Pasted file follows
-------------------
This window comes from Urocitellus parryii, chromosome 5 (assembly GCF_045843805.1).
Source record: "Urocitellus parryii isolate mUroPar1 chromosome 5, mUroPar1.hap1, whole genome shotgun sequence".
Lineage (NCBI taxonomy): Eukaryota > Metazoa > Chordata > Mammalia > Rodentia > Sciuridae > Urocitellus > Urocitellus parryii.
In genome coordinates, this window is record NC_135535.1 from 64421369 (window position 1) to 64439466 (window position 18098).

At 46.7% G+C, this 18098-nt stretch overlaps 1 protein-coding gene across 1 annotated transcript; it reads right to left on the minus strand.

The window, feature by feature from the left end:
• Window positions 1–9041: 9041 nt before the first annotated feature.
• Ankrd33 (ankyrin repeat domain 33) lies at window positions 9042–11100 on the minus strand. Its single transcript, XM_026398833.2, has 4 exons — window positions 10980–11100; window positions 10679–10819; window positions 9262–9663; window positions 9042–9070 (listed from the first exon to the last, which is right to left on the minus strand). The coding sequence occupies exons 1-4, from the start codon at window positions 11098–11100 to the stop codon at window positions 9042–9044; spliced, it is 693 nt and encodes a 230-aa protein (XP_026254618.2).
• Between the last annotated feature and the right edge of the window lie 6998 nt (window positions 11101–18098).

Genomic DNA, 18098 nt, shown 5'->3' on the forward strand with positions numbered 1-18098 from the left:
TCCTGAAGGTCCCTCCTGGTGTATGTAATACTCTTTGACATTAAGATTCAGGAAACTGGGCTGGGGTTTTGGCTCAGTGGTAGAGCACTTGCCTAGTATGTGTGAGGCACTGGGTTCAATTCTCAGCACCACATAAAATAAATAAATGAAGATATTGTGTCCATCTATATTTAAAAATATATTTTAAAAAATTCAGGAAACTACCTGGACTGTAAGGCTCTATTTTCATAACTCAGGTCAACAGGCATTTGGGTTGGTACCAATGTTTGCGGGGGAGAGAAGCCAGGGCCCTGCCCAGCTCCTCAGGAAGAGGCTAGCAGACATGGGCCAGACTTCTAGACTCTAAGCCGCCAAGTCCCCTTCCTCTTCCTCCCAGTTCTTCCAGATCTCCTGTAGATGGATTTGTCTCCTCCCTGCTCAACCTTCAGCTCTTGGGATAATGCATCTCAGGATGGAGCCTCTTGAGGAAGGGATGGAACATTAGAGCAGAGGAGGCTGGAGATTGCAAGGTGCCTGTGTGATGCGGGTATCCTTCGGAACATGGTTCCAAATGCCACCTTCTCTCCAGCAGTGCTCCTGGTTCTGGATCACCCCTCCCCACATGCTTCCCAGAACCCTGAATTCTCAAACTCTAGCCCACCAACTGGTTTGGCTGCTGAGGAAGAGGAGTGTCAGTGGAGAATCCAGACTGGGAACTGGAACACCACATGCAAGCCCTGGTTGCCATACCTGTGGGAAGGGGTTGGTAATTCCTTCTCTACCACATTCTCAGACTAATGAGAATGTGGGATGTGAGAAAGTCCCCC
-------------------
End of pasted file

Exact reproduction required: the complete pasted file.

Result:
This window comes from Urocitellus parryii, chromosome 5 (assembly GCF_045843805.1).
Source record: "Urocitellus parryii isolate mUroPar1 chromosome 5, mUroPar1.hap1, whole genome shotgun sequence".
Lineage (NCBI taxonomy): Eukaryota > Metazoa > Chordata > Mammalia > Rodentia > Sciuridae > Urocitellus > Urocitellus parryii.
In genome coordinates, this window is record NC_135535.1 from 64421369 (window position 1) to 64439466 (window position 18098).

At 46.7% G+C, this 18098-nt stretch overlaps 1 protein-coding gene across 1 annotated transcript; it reads right to left on the minus strand.

The window, feature by feature from the left end:
• Window positions 1–9041: 9041 nt before the first annotated feature.
• Ankrd33 (ankyrin repeat domain 33) lies at window positions 9042–11100 on the minus strand. Its single transcript, XM_026398833.2, has 4 exons — window positions 10980–11100; window positions 10679–10819; window positions 9262–9663; window positions 9042–9070 (listed from the first exon to the last, which is right to left on the minus strand). The coding sequence occupies exons 1-4, from the start codon at window positions 11098–11100 to the stop codon at window positions 9042–9044; spliced, it is 693 nt and encodes a 230-aa protein (XP_026254618.2).
• Between the last annotated feature and the right edge of the window lie 6998 nt (window positions 11101–18098).

Genomic DNA, 18098 nt, shown 5'->3' on the forward strand with positions numbered 1-18098 from the left:
TCCTGAAGGTCCCTCCTGGTGTATGTAATACTCTTTGACATTAAGATTCAGGAAACTGGGCTGGGGTTTTGGCTCAGTGGTAGAGCACTTGCCTAGTATGTGTGAGGCACTGGGTTCAATTCTCAGCACCACATAAAATAAATAAATGAAGATATTGTGTCCATCTATATTTAAAAATATATTTTAAAAAATTCAGGAAACTACCTGGACTGTAAGGCTCTATTTTCATAACTCAGGTCAACAGGCATTTGGGTTGGTACCAATGTTTGCGGGGGAGAGAAGCCAGGGCCCTGCCCAGCTCCTCAGGAAGAGGCTAGCAGACATGGGCCAGACTTCTAGACTCTAAGCCGCCAAGTCCCCTTCCTCTTCCTCCCAGTTCTTCCAGATCTCCTGTAGATGGATTTGTCTCCTCCCTGCTCAACCTTCAGCTCTTGGGATAATGCATCTCAGGATGGAGCCTCTTGAGGAAGGGATGGAACATTAGAGCAGAGGAGGCTGGAGATTGCAAGGTGCCTGTGTGATGCGGGTATCCTTCGGAACATGGTTCCAAATGCCACCTTCTCTCCAGCAGTGCTCCTGGTTCTGGATCACCCCTCCCCACATGCTTCCCAGAACCCTGAATTCTCAAACTCTAGCCCACCAACTGGTTTGGCTGCTGAGGAAGAGGAGTGTCAGTGGAGAATCCAGACTGGGAACTGGAACACCACATGCAAGCCCTGGTTGCCATACCTGTGGGAAGGGGTTGGTAATTCCTTCTCTACCACATTCTCAGACTAATGAGAATGTGGGATGTGAGAAAGTCCCCC